New NHTSA Study Shows Motor Vehicle Crashes Have $871 Billion Impact on U.S. Citizens 

The U.S. Depart­ment of Transportation’s Nation­al High­way Traf­fic Safe­ty Admin­is­tra­tion (NHTSA) released a new study that under­scores the high eco­nom­ic toll and soci­etal impact of motor vehi­cle crash­es in the Unit­ed States. The price tag for crash­es comes at a heavy bur­den for Amer­i­cans at $871 bil­lion in eco­nom­ic loss and soci­etal harm.

“No amount of mon­ey can replace the life of a loved one, or stem the suf­fer­ing asso­ci­at­ed with motor vehi­cle crash­es,” said U.S. Sec­re­tary Antho­ny Foxx. “While the eco­nom­ic and soci­etal costs of crash­es are stag­ger­ing, today’s report clear­ly demon­strates that invest­ments in safe­ty are worth every pen­ny used to reduce the fre­quen­cy and sever­i­ty of these trag­ic events.”

NHTSA’s new study, The Eco­nom­ic and Soci­etal Impact of Motor Vehi­cle Crash­es, 2010 cites sev­er­al behav­ioral fac­tors as con­tribut­ing to the huge price-tag of road­way crash­es based on the 32,999 fatal­i­ties, 3.9 mil­lion non-fatal injuries, and 24 mil­lion dam­aged vehi­cles that took place in 2010. Key find­ings include:

  • Drunk Dri­ving: Crash­es caused by dri­vers under the influ­ence of alco­hol account­ed for 18 per­cent of the total eco­nom­ic loss due to motor vehi­cle crash­es and cost the nation $49 bil­lion, an aver­age cost of $158 for every per­son in the U.S. Includ­ing lost qual­i­ty of life, these crash­es were respon­si­ble for $199 bil­lion or 23 per­cent of the over­all soci­etal harm caused by motor vehi­cle crash­es. Over 90 per­cent of these costs occurred in crash­es involv­ing a drunk dri­ver with a blood alco­hol con­cen­tra­tion (BAC) of .08 or high­er.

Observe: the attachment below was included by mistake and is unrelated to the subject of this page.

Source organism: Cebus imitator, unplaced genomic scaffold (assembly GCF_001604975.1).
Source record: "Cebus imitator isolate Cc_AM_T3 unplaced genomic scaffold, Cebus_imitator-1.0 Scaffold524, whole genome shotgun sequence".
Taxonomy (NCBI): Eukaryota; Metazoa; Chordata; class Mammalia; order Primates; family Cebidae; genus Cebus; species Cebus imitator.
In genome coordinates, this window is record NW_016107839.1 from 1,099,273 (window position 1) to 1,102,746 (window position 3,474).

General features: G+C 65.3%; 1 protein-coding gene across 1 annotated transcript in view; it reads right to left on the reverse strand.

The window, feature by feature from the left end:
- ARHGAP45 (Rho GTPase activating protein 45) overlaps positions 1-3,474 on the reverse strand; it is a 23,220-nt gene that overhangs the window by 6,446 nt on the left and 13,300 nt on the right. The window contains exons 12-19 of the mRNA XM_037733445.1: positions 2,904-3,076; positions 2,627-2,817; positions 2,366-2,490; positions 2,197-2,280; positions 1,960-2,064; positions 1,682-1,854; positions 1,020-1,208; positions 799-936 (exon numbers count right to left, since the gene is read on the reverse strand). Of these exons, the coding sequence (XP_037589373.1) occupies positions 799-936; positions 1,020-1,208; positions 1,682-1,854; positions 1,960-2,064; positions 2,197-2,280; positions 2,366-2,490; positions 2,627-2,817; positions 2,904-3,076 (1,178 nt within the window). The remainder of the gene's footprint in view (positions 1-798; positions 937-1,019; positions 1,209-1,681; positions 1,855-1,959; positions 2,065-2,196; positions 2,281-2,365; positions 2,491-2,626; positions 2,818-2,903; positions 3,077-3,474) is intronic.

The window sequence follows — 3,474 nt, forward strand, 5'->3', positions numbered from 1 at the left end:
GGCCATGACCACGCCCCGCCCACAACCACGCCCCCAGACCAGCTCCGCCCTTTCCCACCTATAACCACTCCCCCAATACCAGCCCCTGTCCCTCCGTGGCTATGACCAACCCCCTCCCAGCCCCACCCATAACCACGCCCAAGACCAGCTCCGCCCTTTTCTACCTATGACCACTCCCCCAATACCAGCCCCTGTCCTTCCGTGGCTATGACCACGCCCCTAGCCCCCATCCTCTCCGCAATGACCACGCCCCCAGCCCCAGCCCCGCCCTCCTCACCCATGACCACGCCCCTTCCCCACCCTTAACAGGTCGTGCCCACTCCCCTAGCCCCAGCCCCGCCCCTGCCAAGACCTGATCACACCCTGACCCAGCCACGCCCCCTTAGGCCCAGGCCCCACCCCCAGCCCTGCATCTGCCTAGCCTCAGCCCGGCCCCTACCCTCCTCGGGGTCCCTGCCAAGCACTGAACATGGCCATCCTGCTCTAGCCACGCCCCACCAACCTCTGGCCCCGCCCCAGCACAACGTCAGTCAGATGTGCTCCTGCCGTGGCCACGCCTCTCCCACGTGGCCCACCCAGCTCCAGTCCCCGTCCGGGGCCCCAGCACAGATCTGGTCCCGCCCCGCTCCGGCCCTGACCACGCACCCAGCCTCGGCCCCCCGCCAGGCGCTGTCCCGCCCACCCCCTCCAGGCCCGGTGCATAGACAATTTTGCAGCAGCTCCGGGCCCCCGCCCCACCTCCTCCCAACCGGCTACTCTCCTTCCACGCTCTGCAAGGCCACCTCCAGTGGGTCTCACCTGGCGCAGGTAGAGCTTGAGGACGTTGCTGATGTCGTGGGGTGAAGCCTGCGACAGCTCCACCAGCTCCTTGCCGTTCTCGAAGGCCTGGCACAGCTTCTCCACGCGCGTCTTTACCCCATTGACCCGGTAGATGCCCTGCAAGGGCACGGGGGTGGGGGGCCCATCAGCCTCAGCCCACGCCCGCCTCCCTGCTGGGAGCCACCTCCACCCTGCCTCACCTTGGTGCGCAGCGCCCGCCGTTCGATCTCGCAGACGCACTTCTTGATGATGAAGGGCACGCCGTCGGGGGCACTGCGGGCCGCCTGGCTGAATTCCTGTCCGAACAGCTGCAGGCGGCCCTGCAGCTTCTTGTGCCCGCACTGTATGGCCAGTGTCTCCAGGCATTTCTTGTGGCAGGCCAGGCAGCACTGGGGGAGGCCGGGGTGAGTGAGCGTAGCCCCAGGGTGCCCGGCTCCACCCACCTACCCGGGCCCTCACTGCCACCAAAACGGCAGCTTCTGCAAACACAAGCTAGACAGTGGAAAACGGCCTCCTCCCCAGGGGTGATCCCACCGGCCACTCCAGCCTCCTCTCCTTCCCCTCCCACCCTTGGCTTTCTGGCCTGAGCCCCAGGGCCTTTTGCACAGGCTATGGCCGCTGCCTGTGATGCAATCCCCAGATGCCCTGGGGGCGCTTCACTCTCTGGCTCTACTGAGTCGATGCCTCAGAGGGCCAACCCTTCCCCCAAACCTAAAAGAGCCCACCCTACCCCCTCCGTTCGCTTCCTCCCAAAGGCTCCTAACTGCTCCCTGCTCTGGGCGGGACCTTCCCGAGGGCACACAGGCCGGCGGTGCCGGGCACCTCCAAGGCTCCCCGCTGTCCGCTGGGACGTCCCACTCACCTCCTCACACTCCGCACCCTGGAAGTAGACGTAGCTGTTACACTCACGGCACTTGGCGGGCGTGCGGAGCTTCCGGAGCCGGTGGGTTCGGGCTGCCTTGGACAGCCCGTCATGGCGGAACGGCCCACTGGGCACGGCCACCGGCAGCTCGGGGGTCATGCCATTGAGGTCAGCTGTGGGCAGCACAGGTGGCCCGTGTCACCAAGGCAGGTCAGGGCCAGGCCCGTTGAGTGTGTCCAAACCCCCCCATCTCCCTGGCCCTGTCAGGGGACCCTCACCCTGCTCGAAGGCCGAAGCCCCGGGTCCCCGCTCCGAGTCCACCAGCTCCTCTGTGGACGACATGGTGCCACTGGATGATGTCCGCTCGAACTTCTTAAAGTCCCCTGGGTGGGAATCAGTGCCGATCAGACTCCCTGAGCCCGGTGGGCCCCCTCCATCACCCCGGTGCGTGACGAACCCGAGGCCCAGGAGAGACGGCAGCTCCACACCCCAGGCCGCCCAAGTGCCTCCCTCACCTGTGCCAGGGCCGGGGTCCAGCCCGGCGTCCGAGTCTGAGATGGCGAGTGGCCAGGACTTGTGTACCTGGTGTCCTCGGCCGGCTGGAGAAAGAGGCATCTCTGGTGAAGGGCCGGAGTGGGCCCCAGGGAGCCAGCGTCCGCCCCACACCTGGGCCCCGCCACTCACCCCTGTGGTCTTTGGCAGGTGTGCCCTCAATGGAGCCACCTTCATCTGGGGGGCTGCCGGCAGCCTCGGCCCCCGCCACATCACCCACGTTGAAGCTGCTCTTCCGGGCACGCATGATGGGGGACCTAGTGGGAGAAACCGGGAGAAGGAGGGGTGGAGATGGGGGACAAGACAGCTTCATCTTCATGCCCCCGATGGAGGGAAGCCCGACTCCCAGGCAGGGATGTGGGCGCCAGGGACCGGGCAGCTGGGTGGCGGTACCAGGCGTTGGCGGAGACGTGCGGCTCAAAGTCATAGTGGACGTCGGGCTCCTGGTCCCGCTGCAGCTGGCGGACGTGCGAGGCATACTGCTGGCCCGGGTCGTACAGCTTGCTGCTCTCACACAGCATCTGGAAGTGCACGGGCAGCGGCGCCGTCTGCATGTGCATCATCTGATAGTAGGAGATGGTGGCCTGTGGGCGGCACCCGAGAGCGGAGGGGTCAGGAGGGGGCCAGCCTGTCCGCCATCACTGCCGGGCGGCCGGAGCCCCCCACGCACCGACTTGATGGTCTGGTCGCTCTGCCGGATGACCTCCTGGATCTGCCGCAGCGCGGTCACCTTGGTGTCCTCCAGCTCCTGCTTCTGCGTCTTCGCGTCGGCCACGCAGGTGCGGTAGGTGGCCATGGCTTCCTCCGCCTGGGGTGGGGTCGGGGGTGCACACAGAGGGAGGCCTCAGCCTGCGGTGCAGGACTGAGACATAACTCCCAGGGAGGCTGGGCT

• Speed­ing: Crash­es involv­ing a speed­ing vehi­cle trav­el­ing over the post­ed speed lim­it or too fast for con­di­tions account­ed for 21 per­cent of the total eco­nom­ic loss and cost the nation $59 bil­lion in 2010, an aver­age cost of $191 for every per­son in the U.S. Includ­ing lost qual­i­ty of life, these crash­es were respon­si­ble for $210 bil­lion or 24 per­cent of the over­all soci­etal harm caused by motor vehi­cle crash­es.
  • Dis­trac­tion: Crash­es involv­ing a dis­tract­ed dri­ver account­ed for 17 per­cent of the total eco­nom­ic loss and cost the nation $46 bil­lion in 2010, an aver­age cost of $148 for every per­son in the U.S. Includ­ing lost qual­i­ty of life, these crash­es were respon­si­ble for $129 bil­lion or 15 per­cent of the over­all soci­etal harm caused by motor vehi­cle crash­es.
  • Pedes­tri­ans and Bicy­clists: Crash­es involv­ing pedes­tri­ans and bicy­clists account­ed for 7 per­cent of the total eco­nom­ic loss and cost the nation $19 bil­lion in 2010. Includ­ing lost qual­i­ty of life, these crash­es were respon­si­ble for $90 bil­lion or 10 per­cent of the over­all soci­etal harm caused by motor vehi­cle crash­es.
  • Seat­belts: Seat­belt use pre­vent­ed $69 bil­lion in med­ical care, lost pro­duc­tiv­i­ty, and oth­er injury relat­ed costs. Con­verse­ly, pre­ventable fatal­i­ties and injuries to unbelt­ed occu­pants account­ed for 5 per­cent of the total eco­nom­ic loss and cost the nation $14 bil­lion in 2010. Includ­ing lost qual­i­ty of life, fail­ure to wear seat­belts caused $72 bil­lion or 8 per­cent of the over­all soci­etal harm caused by motor vehi­cle crash­es.

“We want Amer­i­cans to live long and pro­duc­tive lives, but vehi­cle crash­es all too often make that impos­si­ble,” said NHTSA Act­ing Admin­is­tra­tor David Fried­man. “This new report under­scores the impor­tance of our safe­ty mis­sion and why our efforts and those of our part­ners to tack­le these impor­tant behav­ioral issues and make vehi­cles safer are essen­tial to our qual­i­ty of life and our econ­o­my.”

 

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